If you didn't bring your own camera, don't worry: Tussaud's staff are in nearly every room, with a tripod parked in front of the most appealing figures (Queen Victoria, Andy Warhol, the cast of High School Musical) and they'll take your picture next to a faux-celebrity for an exorbitant fee.

Then there's the problem of the subjects themselves: people like Britney Spears and Beyonce are already post-human, with enough plastic surgery and makeup to be no different in appearance from the average department store mannequin. So in the end, you have a wax figure which is an accurate replica of an artificial person.

Curiously missing from the "World Leaders" room is George W. Bush. The Obama figure won't be unveiled until inauguration day, but you'd think, until then, they'd continue displaying the most powerful person in the world of the last eight years. Sure he's a mass murderer, but then, so's this guy:

(this isn't the figure that was recently and famously decapitated by a visitor - that was the Berlin location). For some reason, I don't see too many people cuddling up next to him. He looks lonely. The first thought that enters my mind is, "how cool would it be to lift him up and carry him over to the previous room, in the "Superstars of Music" section? He could take the mic at center stage, backed up by Jimi Hendrix and Marc Bolan!"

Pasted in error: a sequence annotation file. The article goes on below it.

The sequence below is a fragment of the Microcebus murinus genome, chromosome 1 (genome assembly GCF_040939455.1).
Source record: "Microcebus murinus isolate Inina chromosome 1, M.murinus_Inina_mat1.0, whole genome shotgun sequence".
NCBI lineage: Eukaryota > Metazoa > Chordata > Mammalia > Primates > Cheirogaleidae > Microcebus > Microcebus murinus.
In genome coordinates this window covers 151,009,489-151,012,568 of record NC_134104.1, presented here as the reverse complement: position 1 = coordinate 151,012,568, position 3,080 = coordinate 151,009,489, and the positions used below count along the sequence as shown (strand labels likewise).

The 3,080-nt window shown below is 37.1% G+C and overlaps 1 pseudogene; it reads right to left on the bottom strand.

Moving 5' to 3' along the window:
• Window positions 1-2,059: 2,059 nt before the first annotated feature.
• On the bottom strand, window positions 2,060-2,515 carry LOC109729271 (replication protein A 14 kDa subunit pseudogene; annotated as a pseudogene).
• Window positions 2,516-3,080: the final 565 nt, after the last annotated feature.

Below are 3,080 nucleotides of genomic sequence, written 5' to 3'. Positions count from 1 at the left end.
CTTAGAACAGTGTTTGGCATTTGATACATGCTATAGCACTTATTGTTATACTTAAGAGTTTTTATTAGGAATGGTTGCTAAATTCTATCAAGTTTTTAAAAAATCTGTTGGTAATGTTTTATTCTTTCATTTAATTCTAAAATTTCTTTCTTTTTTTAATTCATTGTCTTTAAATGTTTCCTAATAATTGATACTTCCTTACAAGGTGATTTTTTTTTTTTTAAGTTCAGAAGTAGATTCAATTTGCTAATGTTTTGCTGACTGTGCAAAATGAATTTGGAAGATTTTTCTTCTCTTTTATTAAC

The Chamber of Horrors is a big letdown, with just a handful of figures and showy special effects. There's a dark maze haunted house (which contains no waxworks or scenery), and a disney-esque theme ride on the history of London which cost 10 million pounds to build. These things have nothing to do with wax museums, and seem to be there specifically to justify the entry fee. In all this, I don't see a single figure which was sculpted by Tussaud herself. I could be wrong, but at the very least, they aren't clearly identified if there are any. Where are they? Where's the history?

I walk out feeling like a grifted, gullible, juvenile fool. But just before the predictable gift-shop-blockade-exit, I pass the last figure in the museum, which lifts my spirits substantially:

Visit a huge wax museum blog HERE.


Ye Olde House of Pain

No, this isn't the attic from Black Christmas, it's the St. Thomas Chapel and Hospital in London, part one of our medical history tour. The hospital was built here in the early 1100's, although the attic was used for medical purposes beginning in the early 19th century.

Accessed via a claustrophobic and creaky spiral staircase (the chapel's belltower) and admitted by means of a small admission fee, A collection of musty, rusty operating tools and anatomical preparations await, scattered and stuffed into glass cases with little regard for design or didactics. But the real atmosphere is in the Old Operating Theater, just next door: